As another coach, I teach 'elbows out' because it helps people not revert to t-rex arms. It's less about getting really wide 'orangutan arms' and about getting people into an open/aggressive position that is comfortable. You learn 'elbows out' so that when you become better you have a strong position in your muscle memory to revert to, rather than a weak one.

As Ra1der gets at, elbows-out aids in good bike-body separation too.

And as thustwhumber says, hinging at the hips is hugely important.

What needs to be remembered is that you should teach a step at a time, and then the whole thing as a cohesive movement, and tell people how that works.

(E.g. Elbows out. Hinging at the hips. Bike/body separation. Hip rotation. Pointing with the knee's. Combine)
  • 2 1
 I’m now spending time wrapping my elbows tightly so that the EA or Elbow Angle does not exceed 120. I combine that with a rigid front fork and 120mm in the back. Makes for a super exciting position on the steeps.
  • 4 0
 @2d-cutout: Elbows out helps weak/young riders from collapsing into their stem on landings... Friday fails is full of 'elbows in' weaklings turning into pretezels
  • 3 0
 @AntN: hahah Great example of what NOT to do every Friday
  • 1 0
 @christinachappetta: Number 1 "Elbows out” spreader Lee Mc Cormack says today:

"Ellbows out" was wrong, and I apologize. That position is weak, encourages you to pull and push in the wrong directions, and, it turns out, is very bad for your shoulders. I really am sorry.
Now that I know more, I suggest your elbows spend most of their time behind your grips. As you might expect, your handlebar width determines your elbow position. Elbows relaxed by the sides — not sticking way out! — and they’re behind the grips. This is strong, effective and safe.

When you pull hard, your elbows will draw inward toward your torso. When you push hard, they flare outward. This is normal. Let it happen. But your median, ready elbow position should be directly behind your hands.
You might be thinking, “This is wrong. I see lots of great riders with their elbows out.” You are correct! There are moments when their elbows are out, but these are integrated moments. Top riders like Brian Lopes and Aaron Gwin are not trying to maintain a static elbows-out position — but they’ll flare their elbows in some moments. One example: Tucking low. Another example: Preparing for a big push into a turn or off a ledge.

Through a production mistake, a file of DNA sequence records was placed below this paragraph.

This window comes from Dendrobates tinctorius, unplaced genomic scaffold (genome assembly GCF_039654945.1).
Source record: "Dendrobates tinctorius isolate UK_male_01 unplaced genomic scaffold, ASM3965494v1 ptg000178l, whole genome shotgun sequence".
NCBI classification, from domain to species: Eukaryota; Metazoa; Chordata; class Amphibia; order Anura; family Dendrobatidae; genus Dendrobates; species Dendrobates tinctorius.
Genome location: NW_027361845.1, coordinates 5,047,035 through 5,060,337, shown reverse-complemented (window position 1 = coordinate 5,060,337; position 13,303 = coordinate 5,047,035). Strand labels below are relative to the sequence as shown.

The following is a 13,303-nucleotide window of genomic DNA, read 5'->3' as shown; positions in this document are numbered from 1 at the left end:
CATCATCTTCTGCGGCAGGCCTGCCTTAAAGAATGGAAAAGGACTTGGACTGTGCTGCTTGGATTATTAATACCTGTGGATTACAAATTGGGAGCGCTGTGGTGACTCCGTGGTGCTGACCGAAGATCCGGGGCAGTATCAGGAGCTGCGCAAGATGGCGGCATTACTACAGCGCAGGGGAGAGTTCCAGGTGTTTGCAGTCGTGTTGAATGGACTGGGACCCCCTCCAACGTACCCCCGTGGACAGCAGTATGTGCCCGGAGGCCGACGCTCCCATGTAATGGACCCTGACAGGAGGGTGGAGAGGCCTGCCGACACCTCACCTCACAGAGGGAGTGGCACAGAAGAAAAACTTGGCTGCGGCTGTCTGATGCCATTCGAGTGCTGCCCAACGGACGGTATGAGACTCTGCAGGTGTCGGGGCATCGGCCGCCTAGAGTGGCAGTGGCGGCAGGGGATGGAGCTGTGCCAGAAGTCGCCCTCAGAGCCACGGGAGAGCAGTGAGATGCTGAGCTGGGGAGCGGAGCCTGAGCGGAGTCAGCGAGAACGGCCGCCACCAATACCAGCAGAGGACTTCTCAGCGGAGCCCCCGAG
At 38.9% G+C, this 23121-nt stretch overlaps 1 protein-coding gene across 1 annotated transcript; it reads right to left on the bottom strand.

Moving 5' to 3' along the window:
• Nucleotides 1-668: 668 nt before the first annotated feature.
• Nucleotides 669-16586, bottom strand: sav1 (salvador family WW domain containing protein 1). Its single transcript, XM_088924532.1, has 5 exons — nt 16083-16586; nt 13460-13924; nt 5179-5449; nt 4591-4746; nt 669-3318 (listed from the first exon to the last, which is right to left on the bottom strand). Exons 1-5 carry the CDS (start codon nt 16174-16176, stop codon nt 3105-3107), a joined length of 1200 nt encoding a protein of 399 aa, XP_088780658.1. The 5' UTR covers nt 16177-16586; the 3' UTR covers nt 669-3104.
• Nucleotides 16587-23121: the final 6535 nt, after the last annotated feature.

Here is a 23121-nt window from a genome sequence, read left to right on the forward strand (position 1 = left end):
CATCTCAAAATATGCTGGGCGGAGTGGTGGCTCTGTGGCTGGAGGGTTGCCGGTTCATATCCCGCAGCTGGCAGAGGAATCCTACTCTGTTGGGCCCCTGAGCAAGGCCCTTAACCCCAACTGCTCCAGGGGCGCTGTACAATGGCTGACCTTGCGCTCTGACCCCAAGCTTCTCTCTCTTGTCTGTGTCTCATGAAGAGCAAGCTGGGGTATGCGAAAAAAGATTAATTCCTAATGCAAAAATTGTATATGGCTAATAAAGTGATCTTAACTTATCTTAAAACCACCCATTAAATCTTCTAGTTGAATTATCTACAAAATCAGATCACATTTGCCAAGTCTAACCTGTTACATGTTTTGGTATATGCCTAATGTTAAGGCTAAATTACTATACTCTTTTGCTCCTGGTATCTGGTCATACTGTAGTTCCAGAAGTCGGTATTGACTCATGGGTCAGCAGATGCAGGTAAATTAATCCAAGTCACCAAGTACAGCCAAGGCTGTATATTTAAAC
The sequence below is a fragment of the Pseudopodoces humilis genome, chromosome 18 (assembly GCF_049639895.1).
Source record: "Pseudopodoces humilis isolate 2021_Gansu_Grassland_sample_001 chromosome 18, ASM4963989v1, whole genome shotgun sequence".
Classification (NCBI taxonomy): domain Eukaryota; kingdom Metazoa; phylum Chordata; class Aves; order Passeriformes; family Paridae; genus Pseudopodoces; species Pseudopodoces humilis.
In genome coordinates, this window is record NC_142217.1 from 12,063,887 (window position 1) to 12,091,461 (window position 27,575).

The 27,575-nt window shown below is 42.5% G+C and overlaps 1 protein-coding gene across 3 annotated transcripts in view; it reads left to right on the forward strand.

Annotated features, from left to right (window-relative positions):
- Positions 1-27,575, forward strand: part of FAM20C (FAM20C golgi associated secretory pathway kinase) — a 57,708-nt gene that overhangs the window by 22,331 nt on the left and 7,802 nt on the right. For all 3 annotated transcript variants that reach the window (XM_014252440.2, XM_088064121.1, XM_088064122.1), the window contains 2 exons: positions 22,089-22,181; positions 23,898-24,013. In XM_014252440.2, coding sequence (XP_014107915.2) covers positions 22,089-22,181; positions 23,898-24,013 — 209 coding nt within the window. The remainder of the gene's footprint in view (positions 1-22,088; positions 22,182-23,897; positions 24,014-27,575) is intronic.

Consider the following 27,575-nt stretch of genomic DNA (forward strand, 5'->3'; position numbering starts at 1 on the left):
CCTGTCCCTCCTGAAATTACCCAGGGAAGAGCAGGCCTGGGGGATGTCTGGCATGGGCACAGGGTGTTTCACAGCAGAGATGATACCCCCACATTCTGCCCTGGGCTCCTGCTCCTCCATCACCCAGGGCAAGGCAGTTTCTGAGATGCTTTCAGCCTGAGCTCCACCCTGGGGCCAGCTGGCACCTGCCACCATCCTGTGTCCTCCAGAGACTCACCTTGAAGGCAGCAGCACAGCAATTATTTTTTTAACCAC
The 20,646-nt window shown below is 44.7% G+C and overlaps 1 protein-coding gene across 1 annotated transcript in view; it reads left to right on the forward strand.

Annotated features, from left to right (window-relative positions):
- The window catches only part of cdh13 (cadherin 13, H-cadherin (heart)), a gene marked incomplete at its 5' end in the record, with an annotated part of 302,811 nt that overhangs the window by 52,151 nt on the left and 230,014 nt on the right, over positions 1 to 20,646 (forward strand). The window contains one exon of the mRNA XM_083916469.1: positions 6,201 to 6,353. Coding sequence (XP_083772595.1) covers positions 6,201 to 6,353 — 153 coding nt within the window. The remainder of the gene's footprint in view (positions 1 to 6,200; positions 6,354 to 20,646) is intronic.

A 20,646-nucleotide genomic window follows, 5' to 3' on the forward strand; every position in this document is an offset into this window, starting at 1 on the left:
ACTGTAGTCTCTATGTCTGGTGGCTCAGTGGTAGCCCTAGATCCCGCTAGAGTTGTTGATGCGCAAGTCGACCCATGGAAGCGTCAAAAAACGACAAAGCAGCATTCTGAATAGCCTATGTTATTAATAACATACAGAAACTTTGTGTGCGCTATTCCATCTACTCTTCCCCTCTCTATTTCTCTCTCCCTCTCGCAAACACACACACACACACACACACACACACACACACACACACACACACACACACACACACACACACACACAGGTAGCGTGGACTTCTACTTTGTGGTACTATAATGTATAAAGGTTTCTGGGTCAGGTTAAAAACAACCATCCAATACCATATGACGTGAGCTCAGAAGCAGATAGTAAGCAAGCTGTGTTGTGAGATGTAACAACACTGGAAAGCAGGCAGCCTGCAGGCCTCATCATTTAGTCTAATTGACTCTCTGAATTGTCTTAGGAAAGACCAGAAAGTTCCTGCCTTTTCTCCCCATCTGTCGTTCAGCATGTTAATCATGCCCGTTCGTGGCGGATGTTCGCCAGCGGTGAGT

Also, the wider your handlebar is, the wider your elbows will be."

Source: www.llbmtb.com/members/riding-skills/row-anti-row/riding-positions

"So learn what to do with your elbows. Sorry, I was wrong about them being out all the time."
  • 1 0
 @Meles: Yeah, but we're talking specifically about cornering here, not just riding along in the "ready" position. In this instance "elbows out", in terms of your outside elbow, is absolutely NOT wrong.
  • 10 1
 well.....CC....I've been working hard transferring my technique from over 35 years (yep....don't do the math) of XC onto the geometry in the latest generation of bikes, and find that your cornering tutorials are FANTASTIC for unlocking the secrets hidden in the new characteristics of these rigs. Bike-body separation was a natural carry over from skiing the moment you mentioned it, and suddenly I was able to carry momentum and precise direction through berms. But for my Jurassic Period friends and me - who spent all our time trying to stay on the ground, not in the air - it would be great to have more advice on cutties and manuals - and I guess most important, the reason why I (and the older generation) find it so hard to break from the Earth's gravity and lose the deephabits of absorbing everything rather than using things as a launchpad for low orbit trajectory...

Bikes: Ragley mmmBop, Transition Sentinel, Cotic Soul, and Stanton Switch9er ti,
  • 5 18
flag 8tom8 (Dec 5, 2020 at 13:10) (Below Threshold)
 That’s too long I can’t be arsed reading that
  • 3 0
 I think this is a good start:

www.youtube.com/watch?v=vCkn_rsFvxI
  • 4 1
 @davec113: thanks Davec - I seem to live in a high gravity environment...so this looks to be a very good start...
  • 5 0
 Haha.
It's because when you get older, airborne = the middle bit of a crash.
  • 1 0
 @vercorin1: Well, you gotta pull your bike out of the mud before it'll get air. Wink I'm in the same boat, too many years of bad technique to correct. I've found my recent '9ers ('18 Slash and '20 Enduro) to be more demanding as far as cornering technique, but it's satisfying and scary fast when you get it just right.
  • 3 0
 I will kill anyone you want for that bike stable. Give a man a name and it is done.
  • 1 0